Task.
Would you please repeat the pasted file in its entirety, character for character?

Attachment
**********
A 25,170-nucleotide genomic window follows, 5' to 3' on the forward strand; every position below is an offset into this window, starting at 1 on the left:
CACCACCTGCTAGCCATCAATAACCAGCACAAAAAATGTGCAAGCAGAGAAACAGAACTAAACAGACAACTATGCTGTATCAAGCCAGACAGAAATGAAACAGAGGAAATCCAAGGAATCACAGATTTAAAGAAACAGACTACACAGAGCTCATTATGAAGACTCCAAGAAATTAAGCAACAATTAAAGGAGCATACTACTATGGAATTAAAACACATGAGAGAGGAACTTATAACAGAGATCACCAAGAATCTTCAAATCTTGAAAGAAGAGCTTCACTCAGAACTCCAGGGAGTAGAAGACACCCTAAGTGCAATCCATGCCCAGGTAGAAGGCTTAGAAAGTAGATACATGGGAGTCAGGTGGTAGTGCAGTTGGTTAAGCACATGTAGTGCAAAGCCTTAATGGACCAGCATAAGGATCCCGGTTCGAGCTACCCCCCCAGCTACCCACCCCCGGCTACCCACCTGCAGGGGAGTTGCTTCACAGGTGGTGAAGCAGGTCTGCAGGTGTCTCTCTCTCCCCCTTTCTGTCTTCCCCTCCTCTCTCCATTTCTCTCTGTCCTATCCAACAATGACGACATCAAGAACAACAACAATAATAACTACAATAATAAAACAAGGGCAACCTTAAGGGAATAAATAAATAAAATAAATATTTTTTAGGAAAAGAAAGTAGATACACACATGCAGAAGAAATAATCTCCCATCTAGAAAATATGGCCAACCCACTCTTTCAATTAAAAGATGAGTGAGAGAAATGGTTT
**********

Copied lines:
A 25,170-nucleotide genomic window follows, 5' to 3' on the forward strand; every position below is an offset into this window, starting at 1 on the left:
CACCACCTGCTAGCCATCAATAACCAGCACAAAAAATGTGCAAGCAGAGAAACAGAACTAAACAGACAACTATGCTGTATCAAGCCAGACAGAAATGAAACAGAGGAAATCCAAGGAATCACAGATTTAAAGAAACAGACTACACAGAGCTCATTATGAAGACTCCAAGAAATTAAGCAACAATTAAAGGAGCATACTACTATGGAATTAAAACACATGAGAGAGGAACTTATAACAGAGATCACCAAGAATCTTCAAATCTTGAAAGAAGAGCTTCACTCAGAACTCCAGGGAGTAGAAGACACCCTAAGTGCAATCCATGCCCAGGTAGAAGGCTTAGAAAGTAGATACATGGGAGTCAGGTGGTAGTGCAGTTGGTTAAGCACATGTAGTGCAAAGCCTTAATGGACCAGCATAAGGATCCCGGTTCGAGCTACCCCCCCAGCTACCCACCCCCGGCTACCCACCTGCAGGGGAGTTGCTTCACAGGTGGTGAAGCAGGTCTGCAGGTGTCTCTCTCTCCCCCTTTCTGTCTTCCCCTCCTCTCTCCATTTCTCTCTGTCCTATCCAACAATGACGACATCAAGAACAACAACAATAATAACTACAATAATAAAACAAGGGCAACCTTAAGGGAATAAATAAATAAAATAAATATTTTTTAGGAAAAGAAAGTAGATACACACATGCAGAAGAAATAATCTCCCATCTAGAAAATATGGCCAACCCACTCTTTCAATTAAAAGATGAGTGAGAGAAATGGTTT